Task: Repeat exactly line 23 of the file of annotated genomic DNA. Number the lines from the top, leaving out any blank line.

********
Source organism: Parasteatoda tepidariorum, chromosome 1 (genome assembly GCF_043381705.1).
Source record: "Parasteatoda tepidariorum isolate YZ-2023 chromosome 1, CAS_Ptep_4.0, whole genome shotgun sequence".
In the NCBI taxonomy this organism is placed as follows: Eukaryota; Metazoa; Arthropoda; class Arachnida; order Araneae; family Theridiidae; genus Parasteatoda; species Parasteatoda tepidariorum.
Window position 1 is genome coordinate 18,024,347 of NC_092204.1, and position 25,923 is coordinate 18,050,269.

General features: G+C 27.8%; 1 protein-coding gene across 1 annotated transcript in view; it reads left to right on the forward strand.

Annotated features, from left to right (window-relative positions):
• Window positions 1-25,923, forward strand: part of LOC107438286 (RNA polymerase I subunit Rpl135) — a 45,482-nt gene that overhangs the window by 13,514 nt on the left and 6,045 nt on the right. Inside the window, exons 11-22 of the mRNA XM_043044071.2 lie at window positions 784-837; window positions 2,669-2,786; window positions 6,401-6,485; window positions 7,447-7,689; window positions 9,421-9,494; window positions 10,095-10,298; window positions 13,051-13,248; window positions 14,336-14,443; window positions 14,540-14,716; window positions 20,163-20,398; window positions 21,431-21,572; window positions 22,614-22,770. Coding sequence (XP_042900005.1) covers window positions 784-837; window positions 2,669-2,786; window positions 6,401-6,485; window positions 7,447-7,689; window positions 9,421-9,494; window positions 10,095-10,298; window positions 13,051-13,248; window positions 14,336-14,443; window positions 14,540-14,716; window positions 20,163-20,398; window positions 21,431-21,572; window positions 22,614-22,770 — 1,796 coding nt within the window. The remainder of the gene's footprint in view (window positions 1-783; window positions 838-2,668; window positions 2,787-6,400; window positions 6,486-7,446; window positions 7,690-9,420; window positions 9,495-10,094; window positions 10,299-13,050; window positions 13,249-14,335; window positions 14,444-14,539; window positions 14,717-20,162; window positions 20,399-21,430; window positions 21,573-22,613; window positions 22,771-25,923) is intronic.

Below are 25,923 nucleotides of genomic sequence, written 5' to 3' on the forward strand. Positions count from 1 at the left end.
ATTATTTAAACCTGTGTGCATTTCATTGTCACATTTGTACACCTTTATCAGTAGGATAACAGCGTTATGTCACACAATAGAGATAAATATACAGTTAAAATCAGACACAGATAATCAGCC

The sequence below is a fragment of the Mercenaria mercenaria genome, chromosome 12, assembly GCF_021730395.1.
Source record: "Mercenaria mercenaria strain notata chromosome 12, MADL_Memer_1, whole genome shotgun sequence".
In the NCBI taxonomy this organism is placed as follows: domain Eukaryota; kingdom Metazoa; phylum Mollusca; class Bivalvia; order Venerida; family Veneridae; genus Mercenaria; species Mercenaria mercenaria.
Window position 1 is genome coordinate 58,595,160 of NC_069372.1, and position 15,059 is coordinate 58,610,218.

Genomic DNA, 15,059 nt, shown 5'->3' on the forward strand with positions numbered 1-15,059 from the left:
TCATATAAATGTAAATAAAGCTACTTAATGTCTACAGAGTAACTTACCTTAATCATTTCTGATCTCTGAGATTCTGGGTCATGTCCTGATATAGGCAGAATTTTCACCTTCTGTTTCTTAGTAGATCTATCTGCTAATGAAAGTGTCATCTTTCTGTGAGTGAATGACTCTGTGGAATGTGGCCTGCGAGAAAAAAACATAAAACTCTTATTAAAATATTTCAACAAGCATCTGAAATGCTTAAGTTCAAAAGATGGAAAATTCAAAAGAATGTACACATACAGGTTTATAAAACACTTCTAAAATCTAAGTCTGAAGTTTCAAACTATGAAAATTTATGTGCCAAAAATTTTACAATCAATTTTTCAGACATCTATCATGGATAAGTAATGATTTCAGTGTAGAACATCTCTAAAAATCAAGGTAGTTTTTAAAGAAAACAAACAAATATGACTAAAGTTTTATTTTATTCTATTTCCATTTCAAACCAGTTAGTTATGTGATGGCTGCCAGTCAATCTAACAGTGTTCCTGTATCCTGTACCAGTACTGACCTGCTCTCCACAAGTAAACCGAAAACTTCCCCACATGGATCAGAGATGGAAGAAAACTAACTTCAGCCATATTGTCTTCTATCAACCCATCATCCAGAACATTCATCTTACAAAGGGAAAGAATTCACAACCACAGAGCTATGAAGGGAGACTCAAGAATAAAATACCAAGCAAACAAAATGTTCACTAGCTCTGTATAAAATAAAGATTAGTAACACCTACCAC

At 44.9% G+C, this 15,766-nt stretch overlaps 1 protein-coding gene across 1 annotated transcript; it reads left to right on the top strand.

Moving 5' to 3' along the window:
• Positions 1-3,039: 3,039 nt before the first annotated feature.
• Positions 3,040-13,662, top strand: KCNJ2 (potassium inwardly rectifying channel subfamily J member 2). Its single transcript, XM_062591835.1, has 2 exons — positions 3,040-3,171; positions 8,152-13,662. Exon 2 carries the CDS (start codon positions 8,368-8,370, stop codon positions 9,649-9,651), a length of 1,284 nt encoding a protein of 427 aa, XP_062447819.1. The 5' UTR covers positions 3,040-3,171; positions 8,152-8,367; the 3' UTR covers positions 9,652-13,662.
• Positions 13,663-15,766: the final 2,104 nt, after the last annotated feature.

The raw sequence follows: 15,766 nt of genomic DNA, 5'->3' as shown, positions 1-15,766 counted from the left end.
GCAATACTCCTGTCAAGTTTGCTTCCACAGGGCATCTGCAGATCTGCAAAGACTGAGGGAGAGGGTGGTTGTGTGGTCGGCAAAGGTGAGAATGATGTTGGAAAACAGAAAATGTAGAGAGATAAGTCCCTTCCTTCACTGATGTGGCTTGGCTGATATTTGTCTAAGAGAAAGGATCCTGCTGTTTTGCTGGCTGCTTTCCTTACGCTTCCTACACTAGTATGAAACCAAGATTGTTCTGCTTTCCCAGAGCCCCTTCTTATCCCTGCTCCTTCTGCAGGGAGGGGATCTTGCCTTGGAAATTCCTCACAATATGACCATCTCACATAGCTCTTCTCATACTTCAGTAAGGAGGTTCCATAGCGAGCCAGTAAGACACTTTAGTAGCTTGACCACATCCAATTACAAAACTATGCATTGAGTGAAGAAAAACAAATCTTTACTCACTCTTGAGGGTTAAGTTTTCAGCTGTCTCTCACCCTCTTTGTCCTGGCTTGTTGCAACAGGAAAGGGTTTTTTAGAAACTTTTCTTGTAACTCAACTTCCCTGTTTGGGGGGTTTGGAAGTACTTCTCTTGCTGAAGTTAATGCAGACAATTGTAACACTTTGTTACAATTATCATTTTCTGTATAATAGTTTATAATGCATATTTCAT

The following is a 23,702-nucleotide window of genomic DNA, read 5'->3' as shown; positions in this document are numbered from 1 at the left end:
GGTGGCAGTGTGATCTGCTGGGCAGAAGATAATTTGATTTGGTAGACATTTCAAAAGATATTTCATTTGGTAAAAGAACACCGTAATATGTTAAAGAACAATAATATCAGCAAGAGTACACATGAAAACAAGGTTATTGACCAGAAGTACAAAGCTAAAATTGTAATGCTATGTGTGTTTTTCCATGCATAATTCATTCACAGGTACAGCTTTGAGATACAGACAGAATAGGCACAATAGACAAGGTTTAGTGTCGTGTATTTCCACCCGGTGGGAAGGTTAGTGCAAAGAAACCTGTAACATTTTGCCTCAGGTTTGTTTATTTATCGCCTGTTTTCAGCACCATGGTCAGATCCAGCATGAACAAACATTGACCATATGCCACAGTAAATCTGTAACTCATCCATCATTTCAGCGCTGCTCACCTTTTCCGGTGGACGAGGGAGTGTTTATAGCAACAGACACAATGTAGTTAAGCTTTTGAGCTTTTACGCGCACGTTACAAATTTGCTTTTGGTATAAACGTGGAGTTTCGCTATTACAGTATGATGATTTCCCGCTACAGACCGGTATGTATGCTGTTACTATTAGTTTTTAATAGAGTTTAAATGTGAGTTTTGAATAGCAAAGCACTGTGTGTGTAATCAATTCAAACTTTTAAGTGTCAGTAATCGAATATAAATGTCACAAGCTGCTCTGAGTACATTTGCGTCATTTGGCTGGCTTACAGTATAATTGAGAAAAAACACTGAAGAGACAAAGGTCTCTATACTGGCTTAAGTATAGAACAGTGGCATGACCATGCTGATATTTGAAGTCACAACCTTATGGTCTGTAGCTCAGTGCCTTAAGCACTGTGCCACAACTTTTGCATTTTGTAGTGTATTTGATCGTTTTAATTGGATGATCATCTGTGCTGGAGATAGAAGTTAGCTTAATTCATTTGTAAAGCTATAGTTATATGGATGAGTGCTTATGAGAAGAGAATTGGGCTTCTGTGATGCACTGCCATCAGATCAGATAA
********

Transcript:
The following is a 23,702-nucleotide window of genomic DNA, read 5'->3' as shown; positions in this document are numbered from 1 at the left end: